Moving From Treadmill to Street Running
Spring has sprung and all of us who fancy ourselves runners are anxious to leave the treadmill behind and start logging some distance on the roads. But, beware, these seemingly simple transitions can often result in unwanted injuries and land you completely on the sidelines.
There’s more to transitioning from indoors to outdoors than turning off the TV and adding or subtracting clothing. Running on a treadmill is safe and predictable, far more forgiving than the open road. When you run on a treadmill, you move your feet to keep pace with the belt and, in turn, the belt tends to guide your feet into a parallel position. In contrast, when you run outdoors, your feet will take on a more natural in or out turn, resulting in a significantly different gait. This small difference in foot position can result in a myriad of foot and knee complaints.
Mile for mile, running outdoors is simply a more difficult fitness activity than running on a treadmill. Outdoors you must deal with wind resistance, temperature changes, hills, valleys, and an occasional dog to outrun, which all require more energy than running on the treadmill. It’s easy to see, with all these differences, why leaving the treadmill behind can often result in frustrating early season injuries. The key to staying healthy is to transition and take it slow. I recommend substituting one road workout in place of a treadmill workout per week until all of your running is finally outdoors. You should expect to slow your pace and reduce your distance for the outside runs until you’re fully readjusted to this type of running.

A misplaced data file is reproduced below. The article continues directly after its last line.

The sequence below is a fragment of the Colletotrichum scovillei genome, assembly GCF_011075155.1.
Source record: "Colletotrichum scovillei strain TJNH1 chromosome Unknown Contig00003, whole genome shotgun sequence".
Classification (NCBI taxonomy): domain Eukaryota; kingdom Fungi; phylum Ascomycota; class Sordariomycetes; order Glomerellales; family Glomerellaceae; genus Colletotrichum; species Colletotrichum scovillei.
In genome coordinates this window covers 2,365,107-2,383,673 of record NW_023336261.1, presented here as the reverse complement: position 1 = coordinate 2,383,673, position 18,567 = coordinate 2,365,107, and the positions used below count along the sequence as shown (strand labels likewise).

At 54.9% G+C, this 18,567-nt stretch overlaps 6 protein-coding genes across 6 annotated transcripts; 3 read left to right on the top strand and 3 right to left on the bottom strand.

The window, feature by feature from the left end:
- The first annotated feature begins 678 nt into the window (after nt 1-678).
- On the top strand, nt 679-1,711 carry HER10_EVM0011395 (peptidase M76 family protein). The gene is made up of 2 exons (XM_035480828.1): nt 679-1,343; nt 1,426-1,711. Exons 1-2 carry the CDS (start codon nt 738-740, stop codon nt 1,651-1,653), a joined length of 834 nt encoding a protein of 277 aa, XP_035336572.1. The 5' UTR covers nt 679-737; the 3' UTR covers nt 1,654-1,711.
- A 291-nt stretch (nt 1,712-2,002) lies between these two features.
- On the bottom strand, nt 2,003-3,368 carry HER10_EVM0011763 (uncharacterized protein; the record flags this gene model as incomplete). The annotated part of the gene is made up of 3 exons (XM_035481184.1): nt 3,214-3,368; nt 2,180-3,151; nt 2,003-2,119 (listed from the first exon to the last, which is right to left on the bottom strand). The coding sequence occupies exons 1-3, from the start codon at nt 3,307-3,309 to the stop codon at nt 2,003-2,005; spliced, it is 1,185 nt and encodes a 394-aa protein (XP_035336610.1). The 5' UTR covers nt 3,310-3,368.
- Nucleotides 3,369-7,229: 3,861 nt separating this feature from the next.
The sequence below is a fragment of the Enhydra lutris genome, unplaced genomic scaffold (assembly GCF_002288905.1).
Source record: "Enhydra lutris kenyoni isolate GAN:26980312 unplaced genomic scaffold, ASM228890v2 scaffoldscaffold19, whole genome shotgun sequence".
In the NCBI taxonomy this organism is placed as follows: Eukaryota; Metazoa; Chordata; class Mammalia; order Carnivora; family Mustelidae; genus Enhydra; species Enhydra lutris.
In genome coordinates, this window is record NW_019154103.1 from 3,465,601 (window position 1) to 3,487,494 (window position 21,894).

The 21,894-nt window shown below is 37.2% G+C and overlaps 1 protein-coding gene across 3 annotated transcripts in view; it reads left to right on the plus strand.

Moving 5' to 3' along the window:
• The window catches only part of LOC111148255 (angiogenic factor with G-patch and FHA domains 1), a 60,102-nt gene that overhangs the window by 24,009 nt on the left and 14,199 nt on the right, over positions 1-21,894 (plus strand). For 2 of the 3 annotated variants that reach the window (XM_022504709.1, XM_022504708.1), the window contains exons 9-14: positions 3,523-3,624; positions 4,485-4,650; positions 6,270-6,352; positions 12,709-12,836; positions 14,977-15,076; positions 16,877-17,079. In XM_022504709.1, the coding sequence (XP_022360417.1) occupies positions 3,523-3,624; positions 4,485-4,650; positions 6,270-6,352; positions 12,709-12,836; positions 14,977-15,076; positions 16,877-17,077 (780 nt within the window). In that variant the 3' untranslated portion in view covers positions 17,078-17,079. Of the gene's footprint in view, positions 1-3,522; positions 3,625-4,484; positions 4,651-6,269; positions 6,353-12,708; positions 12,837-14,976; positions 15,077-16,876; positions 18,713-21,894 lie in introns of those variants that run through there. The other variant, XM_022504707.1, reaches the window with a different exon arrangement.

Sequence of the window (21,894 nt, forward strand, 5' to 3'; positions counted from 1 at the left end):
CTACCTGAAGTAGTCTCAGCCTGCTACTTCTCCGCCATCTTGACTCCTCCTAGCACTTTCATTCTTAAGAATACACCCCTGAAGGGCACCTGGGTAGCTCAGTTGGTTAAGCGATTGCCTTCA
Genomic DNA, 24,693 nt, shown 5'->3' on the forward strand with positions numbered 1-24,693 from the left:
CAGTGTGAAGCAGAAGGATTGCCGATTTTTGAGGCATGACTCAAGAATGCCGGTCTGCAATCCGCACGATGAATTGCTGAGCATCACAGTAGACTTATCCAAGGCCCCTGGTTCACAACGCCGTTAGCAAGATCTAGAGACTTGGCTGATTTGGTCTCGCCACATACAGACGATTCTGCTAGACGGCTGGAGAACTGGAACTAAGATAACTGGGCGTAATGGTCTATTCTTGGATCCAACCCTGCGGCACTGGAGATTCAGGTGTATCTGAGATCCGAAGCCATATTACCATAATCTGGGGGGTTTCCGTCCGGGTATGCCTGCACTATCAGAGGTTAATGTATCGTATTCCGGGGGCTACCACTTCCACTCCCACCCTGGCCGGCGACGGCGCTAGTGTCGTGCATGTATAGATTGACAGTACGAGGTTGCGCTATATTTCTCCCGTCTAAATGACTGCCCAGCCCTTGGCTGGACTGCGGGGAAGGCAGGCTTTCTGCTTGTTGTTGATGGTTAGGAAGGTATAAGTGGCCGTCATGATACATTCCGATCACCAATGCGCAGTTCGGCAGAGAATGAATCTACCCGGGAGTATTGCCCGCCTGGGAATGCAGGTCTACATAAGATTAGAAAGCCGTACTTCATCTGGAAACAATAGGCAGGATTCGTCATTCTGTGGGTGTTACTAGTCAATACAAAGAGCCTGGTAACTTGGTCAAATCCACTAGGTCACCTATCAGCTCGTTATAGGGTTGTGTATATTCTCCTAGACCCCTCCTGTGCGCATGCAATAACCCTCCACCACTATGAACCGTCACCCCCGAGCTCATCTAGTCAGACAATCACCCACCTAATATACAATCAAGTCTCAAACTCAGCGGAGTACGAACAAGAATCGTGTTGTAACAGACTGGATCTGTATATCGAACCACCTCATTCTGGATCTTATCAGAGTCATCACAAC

As with all training, this is just a guide and you may find that you need more or less time to make the safe transition from the treadmill to the road.
(Jody Murray is a licensed athletic trainer and acupuncturist with a private acupuncture practice in Brookfield, CT. Visit her Acupuncture Therapy Blog to learn more.)
Top photo by Laurie Klein. Bottom photo from LuLu Lemon Athletica on Flickr.